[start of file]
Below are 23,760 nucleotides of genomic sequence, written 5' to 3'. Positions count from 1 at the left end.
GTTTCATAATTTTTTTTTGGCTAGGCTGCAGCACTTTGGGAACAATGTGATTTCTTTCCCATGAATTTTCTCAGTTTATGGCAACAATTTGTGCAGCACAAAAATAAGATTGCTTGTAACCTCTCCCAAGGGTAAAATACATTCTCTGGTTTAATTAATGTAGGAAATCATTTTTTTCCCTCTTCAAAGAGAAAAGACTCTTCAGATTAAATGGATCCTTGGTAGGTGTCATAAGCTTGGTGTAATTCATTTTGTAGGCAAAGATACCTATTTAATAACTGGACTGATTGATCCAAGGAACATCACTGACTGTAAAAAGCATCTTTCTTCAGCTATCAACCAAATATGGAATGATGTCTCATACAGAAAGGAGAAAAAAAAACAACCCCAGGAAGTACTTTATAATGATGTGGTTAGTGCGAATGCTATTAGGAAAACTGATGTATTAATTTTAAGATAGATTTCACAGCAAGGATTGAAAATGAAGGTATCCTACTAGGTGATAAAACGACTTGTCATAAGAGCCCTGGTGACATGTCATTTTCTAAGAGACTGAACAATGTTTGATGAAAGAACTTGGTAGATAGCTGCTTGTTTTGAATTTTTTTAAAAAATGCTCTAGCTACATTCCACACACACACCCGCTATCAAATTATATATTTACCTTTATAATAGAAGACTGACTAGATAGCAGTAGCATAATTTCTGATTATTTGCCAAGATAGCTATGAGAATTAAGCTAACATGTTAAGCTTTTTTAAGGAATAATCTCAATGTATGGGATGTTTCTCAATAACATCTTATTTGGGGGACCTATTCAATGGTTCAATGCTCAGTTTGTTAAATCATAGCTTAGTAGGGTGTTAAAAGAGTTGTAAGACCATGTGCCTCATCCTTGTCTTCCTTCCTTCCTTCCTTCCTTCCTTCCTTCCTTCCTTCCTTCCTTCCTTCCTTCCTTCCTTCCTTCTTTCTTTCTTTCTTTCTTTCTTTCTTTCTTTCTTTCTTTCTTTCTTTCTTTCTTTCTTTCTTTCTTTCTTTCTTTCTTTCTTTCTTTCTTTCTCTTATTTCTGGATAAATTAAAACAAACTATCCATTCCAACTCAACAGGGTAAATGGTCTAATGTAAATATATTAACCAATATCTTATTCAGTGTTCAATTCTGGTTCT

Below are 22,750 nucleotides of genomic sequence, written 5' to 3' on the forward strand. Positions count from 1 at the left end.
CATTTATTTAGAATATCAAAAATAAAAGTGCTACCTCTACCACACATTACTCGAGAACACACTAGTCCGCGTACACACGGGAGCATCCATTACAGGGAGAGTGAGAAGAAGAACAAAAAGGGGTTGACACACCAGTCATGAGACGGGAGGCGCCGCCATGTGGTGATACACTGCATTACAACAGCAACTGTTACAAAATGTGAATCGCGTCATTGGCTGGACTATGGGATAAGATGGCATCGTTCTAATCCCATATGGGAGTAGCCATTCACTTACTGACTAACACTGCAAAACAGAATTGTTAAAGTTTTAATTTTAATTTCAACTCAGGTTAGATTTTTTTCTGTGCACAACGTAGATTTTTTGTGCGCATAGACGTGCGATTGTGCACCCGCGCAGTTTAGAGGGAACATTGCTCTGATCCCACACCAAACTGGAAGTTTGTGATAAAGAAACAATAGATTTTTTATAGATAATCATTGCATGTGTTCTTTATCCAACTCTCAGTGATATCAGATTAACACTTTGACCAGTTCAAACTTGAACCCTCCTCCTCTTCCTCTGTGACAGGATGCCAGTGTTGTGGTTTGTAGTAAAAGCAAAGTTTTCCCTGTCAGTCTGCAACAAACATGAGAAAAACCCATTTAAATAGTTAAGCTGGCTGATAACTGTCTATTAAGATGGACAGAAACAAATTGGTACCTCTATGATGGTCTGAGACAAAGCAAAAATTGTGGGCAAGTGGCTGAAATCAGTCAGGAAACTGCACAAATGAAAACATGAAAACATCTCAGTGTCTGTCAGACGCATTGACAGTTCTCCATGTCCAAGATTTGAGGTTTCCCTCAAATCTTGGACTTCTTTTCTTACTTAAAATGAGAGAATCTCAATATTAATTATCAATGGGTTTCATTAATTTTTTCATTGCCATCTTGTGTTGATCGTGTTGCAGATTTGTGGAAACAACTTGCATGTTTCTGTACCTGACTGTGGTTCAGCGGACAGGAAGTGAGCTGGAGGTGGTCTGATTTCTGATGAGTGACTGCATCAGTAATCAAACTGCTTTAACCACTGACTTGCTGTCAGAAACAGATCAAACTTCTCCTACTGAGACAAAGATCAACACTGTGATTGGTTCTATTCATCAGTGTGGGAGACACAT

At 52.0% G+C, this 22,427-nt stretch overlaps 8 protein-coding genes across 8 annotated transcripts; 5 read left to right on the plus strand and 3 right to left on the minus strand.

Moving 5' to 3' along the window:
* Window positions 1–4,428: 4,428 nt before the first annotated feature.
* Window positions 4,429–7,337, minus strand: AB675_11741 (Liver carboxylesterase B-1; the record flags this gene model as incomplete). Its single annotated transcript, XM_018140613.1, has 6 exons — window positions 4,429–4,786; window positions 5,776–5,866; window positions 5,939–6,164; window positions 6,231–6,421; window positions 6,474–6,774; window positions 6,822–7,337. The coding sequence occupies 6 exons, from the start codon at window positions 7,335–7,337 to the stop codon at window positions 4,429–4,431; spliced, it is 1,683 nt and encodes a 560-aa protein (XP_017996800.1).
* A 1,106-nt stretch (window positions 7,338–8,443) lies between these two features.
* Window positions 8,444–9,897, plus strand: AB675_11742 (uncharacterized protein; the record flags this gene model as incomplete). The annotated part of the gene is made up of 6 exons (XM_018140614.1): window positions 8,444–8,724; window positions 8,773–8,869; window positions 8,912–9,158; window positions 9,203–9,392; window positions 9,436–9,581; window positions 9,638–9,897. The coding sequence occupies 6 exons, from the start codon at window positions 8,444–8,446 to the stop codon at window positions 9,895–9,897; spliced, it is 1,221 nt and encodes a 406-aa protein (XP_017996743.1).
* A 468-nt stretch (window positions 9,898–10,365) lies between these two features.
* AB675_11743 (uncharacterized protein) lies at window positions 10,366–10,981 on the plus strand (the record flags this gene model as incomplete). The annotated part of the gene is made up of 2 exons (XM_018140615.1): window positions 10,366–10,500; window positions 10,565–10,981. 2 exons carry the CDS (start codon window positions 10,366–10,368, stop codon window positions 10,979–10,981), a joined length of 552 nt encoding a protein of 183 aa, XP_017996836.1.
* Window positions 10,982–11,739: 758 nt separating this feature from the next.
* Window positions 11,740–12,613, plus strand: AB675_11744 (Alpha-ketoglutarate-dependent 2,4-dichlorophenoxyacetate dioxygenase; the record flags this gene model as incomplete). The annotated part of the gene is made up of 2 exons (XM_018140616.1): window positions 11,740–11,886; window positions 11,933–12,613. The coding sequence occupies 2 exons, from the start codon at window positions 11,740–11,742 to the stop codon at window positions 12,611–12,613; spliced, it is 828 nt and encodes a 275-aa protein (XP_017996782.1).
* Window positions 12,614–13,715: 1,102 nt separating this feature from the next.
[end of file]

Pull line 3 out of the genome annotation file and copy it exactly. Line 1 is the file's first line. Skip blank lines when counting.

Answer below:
Below are 22,750 nucleotides of genomic sequence, written 5' to 3' on the forward strand. Positions count from 1 at the left end.